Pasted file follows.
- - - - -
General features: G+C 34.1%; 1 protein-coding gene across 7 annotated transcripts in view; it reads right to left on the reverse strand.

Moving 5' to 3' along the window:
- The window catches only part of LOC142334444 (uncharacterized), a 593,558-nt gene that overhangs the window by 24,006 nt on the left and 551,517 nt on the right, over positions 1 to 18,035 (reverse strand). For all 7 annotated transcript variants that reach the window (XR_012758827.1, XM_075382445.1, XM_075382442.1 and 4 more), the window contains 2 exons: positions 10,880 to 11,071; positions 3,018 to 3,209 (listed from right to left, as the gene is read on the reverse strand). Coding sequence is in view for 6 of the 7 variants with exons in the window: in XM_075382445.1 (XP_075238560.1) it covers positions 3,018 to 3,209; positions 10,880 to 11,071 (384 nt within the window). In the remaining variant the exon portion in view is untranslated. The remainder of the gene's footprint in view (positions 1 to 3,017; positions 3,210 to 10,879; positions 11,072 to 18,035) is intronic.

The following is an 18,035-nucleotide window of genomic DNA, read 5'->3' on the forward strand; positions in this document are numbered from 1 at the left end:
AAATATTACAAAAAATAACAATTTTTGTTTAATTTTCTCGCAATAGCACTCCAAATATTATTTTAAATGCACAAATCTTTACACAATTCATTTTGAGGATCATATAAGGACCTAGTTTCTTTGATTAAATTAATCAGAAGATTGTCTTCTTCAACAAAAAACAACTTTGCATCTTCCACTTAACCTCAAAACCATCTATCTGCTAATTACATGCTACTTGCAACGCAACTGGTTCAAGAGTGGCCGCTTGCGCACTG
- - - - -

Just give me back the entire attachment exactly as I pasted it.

General features: G+C 34.1%; 1 protein-coding gene across 7 annotated transcripts in view; it reads right to left on the reverse strand.

Moving 5' to 3' along the window:
- The window catches only part of LOC142334444 (uncharacterized), a 593,558-nt gene that overhangs the window by 24,006 nt on the left and 551,517 nt on the right, over positions 1 to 18,035 (reverse strand). For all 7 annotated transcript variants that reach the window (XR_012758827.1, XM_075382445.1, XM_075382442.1 and 4 more), the window contains 2 exons: positions 10,880 to 11,071; positions 3,018 to 3,209 (listed from right to left, as the gene is read on the reverse strand). Coding sequence is in view for 6 of the 7 variants with exons in the window: in XM_075382445.1 (XP_075238560.1) it covers positions 3,018 to 3,209; positions 10,880 to 11,071 (384 nt within the window). In the remaining variant the exon portion in view is untranslated. The remainder of the gene's footprint in view (positions 1 to 3,017; positions 3,210 to 10,879; positions 11,072 to 18,035) is intronic.

The following is an 18,035-nucleotide window of genomic DNA, read 5'->3' on the forward strand; positions in this document are numbered from 1 at the left end:
AAATATTACAAAAAATAACAATTTTTGTTTAATTTTCTCGCAATAGCACTCCAAATATTATTTTAAATGCACAAATCTTTACACAATTCATTTTGAGGATCATATAAGGACCTAGTTTCTTTGATTAAATTAATCAGAAGATTGTCTTCTTCAACAAAAAACAACTTTGCATCTTCCACTTAACCTCAAAACCATCTATCTGCTAATTACATGCTACTTGCAACGCAACTGGTTCAAGAGTGGCCGCTTGCGCACTG